The big screen is back

Published November 11, 2021, 11:31 AM

by Philip Cu Unjieng


Several cinemas in the Metro reopened their doors on November 10, and as much a symbolic gesture of a form of normalcy creeping back into our daily lives, it was also a potent reminder that things aren’t really back to normal. What do I mean? Read on!

Let’s first establish that I’m more than overjoyed that cinemas are back in the game. Ever since the COVID pandemic struck in March of 2020, our cinemas have been closed, and it’s not an easy thing to ‘pivot’ these cinemas, to convert them to some other use. So cumulatively, that’s a lot of precious commercial real estate that’s been lying fallow for over a year and a half – not to mention the employees, and the refreshment/concession stands remaining idle. To reboot these cinemas must be a welcome, collective sigh of relief for the Mall operators, and the businesses located in the lobby and peripheral areas of the cinemas.


And I’ve always subscribed to how the cinema experience is still the best. We’ve all resorted to streaming services and VPN to watch content, and catch up on what the filmmakers have been up to during the pandemic. But watching from home is still so different from experiencing a film with a crowd, joining in the reactions and communal sharing of the viewing.

When viewing a movie, I’ve often turned to watch the audience, getting a kick watching them react to a funny line, an action sequence, a heartwarming, tear-inducing moment – and it’s always been something, registering that it works, that the director and actors have succeeded in creating a cinematic ‘moment’.

And then there’s the exiting from the cinema together and gauging the reactions of people – the crazy smiles, the dabbing at eyes with handkerchief, the enthusiastic back and forth commenting about what they’ve just watched. These are all things you just don’t experience when watching from the comfort of home – where everything is automatically more laid back.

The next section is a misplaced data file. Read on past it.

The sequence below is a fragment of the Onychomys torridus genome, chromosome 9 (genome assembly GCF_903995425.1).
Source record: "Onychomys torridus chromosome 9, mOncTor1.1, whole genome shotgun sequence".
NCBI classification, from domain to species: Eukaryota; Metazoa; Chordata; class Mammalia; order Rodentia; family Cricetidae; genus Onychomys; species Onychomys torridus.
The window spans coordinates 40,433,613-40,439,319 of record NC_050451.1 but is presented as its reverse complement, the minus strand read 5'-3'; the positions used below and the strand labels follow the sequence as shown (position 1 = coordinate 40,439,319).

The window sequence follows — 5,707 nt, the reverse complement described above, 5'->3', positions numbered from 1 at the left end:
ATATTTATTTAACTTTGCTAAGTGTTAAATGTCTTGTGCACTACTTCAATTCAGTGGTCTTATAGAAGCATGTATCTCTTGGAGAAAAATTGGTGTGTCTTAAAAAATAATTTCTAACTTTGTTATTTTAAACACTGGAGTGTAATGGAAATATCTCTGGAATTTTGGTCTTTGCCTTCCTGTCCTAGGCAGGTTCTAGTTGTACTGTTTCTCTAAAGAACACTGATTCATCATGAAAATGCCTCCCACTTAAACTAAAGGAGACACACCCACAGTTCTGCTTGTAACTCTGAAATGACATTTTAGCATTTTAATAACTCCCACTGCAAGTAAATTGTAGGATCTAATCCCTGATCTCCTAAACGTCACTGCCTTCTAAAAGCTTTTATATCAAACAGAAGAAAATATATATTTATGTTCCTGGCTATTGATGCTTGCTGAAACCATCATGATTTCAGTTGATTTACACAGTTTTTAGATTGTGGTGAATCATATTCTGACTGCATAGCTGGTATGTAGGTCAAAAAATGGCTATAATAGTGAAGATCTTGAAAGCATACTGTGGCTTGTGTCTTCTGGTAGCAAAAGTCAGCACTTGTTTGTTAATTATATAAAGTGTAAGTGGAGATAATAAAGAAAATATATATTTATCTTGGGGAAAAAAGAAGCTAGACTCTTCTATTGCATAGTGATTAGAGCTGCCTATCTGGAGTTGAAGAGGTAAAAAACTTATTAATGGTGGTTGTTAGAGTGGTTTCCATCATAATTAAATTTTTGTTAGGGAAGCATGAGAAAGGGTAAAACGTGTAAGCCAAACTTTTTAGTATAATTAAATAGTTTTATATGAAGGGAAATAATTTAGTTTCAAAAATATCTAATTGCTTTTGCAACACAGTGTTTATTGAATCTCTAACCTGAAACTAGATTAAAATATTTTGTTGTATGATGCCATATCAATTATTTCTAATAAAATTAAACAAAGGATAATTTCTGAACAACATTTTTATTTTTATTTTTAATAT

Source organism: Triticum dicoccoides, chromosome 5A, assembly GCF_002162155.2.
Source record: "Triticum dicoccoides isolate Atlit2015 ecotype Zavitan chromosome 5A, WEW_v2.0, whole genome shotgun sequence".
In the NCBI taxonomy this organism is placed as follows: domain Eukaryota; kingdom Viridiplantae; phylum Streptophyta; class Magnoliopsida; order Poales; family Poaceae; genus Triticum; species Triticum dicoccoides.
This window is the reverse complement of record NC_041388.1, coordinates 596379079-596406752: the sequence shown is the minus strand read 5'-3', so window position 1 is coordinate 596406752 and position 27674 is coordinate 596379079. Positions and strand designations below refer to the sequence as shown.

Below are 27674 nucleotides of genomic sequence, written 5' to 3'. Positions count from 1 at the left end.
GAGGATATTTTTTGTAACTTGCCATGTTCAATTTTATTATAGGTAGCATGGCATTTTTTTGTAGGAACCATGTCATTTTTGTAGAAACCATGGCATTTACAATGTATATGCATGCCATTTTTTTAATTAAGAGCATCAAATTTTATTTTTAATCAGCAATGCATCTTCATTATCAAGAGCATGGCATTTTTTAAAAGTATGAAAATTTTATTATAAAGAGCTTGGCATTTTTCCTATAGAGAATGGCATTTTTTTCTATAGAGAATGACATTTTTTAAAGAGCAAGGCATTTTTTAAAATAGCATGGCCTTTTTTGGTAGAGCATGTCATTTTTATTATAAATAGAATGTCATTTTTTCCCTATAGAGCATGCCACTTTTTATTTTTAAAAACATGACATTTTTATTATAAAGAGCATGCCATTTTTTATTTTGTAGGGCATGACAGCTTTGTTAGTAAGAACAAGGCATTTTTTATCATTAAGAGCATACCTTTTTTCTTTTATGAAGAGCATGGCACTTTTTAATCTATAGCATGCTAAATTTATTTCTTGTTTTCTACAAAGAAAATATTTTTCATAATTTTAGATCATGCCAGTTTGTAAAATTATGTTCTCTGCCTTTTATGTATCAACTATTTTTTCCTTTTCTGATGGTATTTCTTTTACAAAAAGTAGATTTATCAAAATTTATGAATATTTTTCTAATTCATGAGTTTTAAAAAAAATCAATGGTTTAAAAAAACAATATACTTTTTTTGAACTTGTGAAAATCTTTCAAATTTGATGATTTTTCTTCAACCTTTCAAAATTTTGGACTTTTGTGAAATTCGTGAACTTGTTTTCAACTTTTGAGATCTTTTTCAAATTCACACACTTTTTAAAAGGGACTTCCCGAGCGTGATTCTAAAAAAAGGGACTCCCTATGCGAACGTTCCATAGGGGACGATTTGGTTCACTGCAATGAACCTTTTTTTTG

So I got to watch Dune last night, Nov. 10 at the Rockwell Power Plant Cinemas. I loved the film, and had first watched it at home, courtesy of HBO – and even then, I regretted not having watched it first on the big screen. There’s a scope, a grandeur, the detailing of vistas and world-building that all felt confined when viewed on the home screen. With the cinema, the intent of Denis Villeneuve, the director, just felt so liberated – and I envied Issa (who was with me), and the others, who were watching it for the first time, in the manner it was meant to be watched.

But what are the drawback to how these cinemas have reopened, with what Health and Safety protocols that remain in place. Well, first off, even if from the same household, and you’ve shown proof of vaccination, you’re all seating apart from each other. At the least, there’s one seat left empty beside you. In the case of the Dune I watched at Rockwell , there was some cuteness in how they had placed cut-outs of Chalamet, Zendaya, Isaac, Brolin, etc, on these seats that were to be left unoccupied.

You have to keep your face masks on during the whole time you’re in the movie house. At the best of times, I’m constantly taking mine off, so it was a bit of an inconvenience to know that I specifically couldn’t take the mask off for the entire duration of the showing.


And logically, if you couldn’t take your mask off, that meant no food or drinks were allowed to be brought into the cinemas, for now. I know this will help in the deep cleaning and disinfecting that have to be done between showings – but this will take some getting used to, especially for the children. No popcorn, snacks or drinks while they’re watching a movie. Hard enough for us adults.

I know there are many out there who’ll still be reluctant to venture out and watch films at the cinemas, where there may be too many unknowns at play. But I felt safe last night, and I know I was extremely happy to just be back in those cinema seats and enjoying the experience – although yes, there were moments when I’d be reaching out for that ghost drink or ‘chicheria’. Welcome back to the cinemas!